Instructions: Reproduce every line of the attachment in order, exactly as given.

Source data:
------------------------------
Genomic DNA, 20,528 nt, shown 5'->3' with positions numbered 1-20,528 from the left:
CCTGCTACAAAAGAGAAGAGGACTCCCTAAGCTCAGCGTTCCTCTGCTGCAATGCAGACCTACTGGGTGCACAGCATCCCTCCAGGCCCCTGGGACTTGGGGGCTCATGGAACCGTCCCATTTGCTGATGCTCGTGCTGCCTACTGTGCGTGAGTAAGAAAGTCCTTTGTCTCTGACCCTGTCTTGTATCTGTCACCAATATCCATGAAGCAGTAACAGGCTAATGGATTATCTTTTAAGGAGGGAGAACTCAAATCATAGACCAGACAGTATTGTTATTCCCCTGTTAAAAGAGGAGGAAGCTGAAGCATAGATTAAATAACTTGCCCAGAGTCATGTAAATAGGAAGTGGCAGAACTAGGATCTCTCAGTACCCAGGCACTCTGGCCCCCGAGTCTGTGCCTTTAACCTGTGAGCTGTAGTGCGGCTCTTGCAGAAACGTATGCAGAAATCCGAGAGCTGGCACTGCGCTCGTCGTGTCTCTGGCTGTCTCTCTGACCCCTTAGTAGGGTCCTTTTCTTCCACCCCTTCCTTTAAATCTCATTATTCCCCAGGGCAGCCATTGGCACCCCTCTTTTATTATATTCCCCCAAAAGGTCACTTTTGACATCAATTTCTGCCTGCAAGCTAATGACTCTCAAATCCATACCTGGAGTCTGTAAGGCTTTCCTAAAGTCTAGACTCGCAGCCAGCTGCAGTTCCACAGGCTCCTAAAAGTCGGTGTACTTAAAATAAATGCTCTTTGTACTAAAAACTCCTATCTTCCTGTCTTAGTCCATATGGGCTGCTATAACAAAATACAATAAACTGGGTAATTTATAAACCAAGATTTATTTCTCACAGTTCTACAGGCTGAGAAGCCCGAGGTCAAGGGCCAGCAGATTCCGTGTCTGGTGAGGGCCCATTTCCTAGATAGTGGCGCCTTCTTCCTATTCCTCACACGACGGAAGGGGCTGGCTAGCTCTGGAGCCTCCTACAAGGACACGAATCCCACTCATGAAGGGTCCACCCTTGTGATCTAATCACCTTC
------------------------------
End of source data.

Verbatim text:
Genomic DNA, 20,528 nt, shown 5'->3' with positions numbered 1-20,528 from the left:
CCTGCTACAAAAGAGAAGAGGACTCCCTAAGCTCAGCGTTCCTCTGCTGCAATGCAGACCTACTGGGTGCACAGCATCCCTCCAGGCCCCTGGGACTTGGGGGCTCATGGAACCGTCCCATTTGCTGATGCTCGTGCTGCCTACTGTGCGTGAGTAAGAAAGTCCTTTGTCTCTGACCCTGTCTTGTATCTGTCACCAATATCCATGAAGCAGTAACAGGCTAATGGATTATCTTTTAAGGAGGGAGAACTCAAATCATAGACCAGACAGTATTGTTATTCCCCTGTTAAAAGAGGAGGAAGCTGAAGCATAGATTAAATAACTTGCCCAGAGTCATGTAAATAGGAAGTGGCAGAACTAGGATCTCTCAGTACCCAGGCACTCTGGCCCCCGAGTCTGTGCCTTTAACCTGTGAGCTGTAGTGCGGCTCTTGCAGAAACGTATGCAGAAATCCGAGAGCTGGCACTGCGCTCGTCGTGTCTCTGGCTGTCTCTCTGACCCCTTAGTAGGGTCCTTTTCTTCCACCCCTTCCTTTAAATCTCATTATTCCCCAGGGCAGCCATTGGCACCCCTCTTTTATTATATTCCCCCAAAAGGTCACTTTTGACATCAATTTCTGCCTGCAAGCTAATGACTCTCAAATCCATACCTGGAGTCTGTAAGGCTTTCCTAAAGTCTAGACTCGCAGCCAGCTGCAGTTCCACAGGCTCCTAAAAGTCGGTGTACTTAAAATAAATGCTCTTTGTACTAAAAACTCCTATCTTCCTGTCTTAGTCCATATGGGCTGCTATAACAAAATACAATAAACTGGGTAATTTATAAACCAAGATTTATTTCTCACAGTTCTACAGGCTGAGAAGCCCGAGGTCAAGGGCCAGCAGATTCCGTGTCTGGTGAGGGCCCATTTCCTAGATAGTGGCGCCTTCTTCCTATTCCTCACACGACGGAAGGGGCTGGCTAGCTCTGGAGCCTCCTACAAGGACACGAATCCCACTCATGAAGGGTCCACCCTTGTGATCTAATCACCTTC